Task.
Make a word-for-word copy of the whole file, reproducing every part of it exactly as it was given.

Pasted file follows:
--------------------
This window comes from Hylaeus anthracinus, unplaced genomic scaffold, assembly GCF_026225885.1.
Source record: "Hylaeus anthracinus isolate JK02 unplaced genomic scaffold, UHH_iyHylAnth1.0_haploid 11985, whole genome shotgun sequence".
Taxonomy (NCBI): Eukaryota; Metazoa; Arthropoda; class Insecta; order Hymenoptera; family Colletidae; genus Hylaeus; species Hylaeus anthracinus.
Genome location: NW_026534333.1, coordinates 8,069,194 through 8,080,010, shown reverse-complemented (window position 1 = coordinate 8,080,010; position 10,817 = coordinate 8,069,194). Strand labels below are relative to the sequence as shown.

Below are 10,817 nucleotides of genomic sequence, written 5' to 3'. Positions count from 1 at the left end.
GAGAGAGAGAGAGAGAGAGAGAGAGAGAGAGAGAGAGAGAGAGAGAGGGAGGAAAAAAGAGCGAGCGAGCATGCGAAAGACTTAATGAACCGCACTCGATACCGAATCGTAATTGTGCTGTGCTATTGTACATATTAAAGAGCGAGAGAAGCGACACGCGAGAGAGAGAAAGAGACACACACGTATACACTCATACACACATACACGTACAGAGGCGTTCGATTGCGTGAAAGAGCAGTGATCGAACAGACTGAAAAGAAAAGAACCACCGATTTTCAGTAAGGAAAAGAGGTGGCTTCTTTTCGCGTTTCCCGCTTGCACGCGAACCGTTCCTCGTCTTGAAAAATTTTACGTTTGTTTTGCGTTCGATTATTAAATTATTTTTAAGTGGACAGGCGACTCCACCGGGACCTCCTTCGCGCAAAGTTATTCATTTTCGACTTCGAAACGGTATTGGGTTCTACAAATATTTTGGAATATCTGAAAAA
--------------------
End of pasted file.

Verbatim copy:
This window comes from Hylaeus anthracinus, unplaced genomic scaffold, assembly GCF_026225885.1.
Source record: "Hylaeus anthracinus isolate JK02 unplaced genomic scaffold, UHH_iyHylAnth1.0_haploid 11985, whole genome shotgun sequence".
Taxonomy (NCBI): Eukaryota; Metazoa; Arthropoda; class Insecta; order Hymenoptera; family Colletidae; genus Hylaeus; species Hylaeus anthracinus.
Genome location: NW_026534333.1, coordinates 8,069,194 through 8,080,010, shown reverse-complemented (window position 1 = coordinate 8,080,010; position 10,817 = coordinate 8,069,194). Strand labels below are relative to the sequence as shown.

Below are 10,817 nucleotides of genomic sequence, written 5' to 3'. Positions count from 1 at the left end.
GAGAGAGAGAGAGAGAGAGAGAGAGAGAGAGAGAGAGAGAGAGAGAGGGAGGAAAAAAGAGCGAGCGAGCATGCGAAAGACTTAATGAACCGCACTCGATACCGAATCGTAATTGTGCTGTGCTATTGTACATATTAAAGAGCGAGAGAAGCGACACGCGAGAGAGAGAAAGAGACACACACGTATACACTCATACACACATACACGTACAGAGGCGTTCGATTGCGTGAAAGAGCAGTGATCGAACAGACTGAAAAGAAAAGAACCACCGATTTTCAGTAAGGAAAAGAGGTGGCTTCTTTTCGCGTTTCCCGCTTGCACGCGAACCGTTCCTCGTCTTGAAAAATTTTACGTTTGTTTTGCGTTCGATTATTAAATTATTTTTAAGTGGACAGGCGACTCCACCGGGACCTCCTTCGCGCAAAGTTATTCATTTTCGACTTCGAAACGGTATTGGGTTCTACAAATATTTTGGAATATCTGAAAAA